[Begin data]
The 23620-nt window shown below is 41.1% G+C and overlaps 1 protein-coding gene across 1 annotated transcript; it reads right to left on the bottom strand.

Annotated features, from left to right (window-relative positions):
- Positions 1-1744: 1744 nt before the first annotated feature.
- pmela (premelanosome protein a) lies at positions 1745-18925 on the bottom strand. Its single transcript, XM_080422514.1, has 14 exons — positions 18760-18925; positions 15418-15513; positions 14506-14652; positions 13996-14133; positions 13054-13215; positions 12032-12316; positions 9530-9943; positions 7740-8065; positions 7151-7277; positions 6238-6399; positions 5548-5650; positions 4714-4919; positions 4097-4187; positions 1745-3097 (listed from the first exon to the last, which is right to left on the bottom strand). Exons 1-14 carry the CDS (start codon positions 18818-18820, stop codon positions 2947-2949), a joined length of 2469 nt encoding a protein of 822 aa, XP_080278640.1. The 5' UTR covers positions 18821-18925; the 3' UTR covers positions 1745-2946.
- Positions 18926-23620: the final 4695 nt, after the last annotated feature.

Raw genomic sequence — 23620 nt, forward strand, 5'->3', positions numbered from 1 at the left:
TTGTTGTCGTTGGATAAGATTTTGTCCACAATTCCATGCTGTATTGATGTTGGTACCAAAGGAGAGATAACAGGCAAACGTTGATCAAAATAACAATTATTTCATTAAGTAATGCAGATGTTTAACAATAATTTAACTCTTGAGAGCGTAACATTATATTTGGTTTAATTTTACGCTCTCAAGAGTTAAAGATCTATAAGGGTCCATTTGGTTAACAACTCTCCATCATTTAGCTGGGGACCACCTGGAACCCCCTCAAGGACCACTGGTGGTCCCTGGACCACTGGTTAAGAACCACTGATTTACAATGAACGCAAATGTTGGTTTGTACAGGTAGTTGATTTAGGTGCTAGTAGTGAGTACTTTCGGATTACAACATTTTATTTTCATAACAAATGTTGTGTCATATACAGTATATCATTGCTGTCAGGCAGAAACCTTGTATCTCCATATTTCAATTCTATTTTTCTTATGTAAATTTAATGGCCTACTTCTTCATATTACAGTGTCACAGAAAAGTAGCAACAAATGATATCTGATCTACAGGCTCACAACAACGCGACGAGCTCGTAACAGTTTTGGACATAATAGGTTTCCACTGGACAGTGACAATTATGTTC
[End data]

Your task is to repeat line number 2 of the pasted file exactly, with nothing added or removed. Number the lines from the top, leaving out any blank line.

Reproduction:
Annotated features, from left to right (window-relative positions):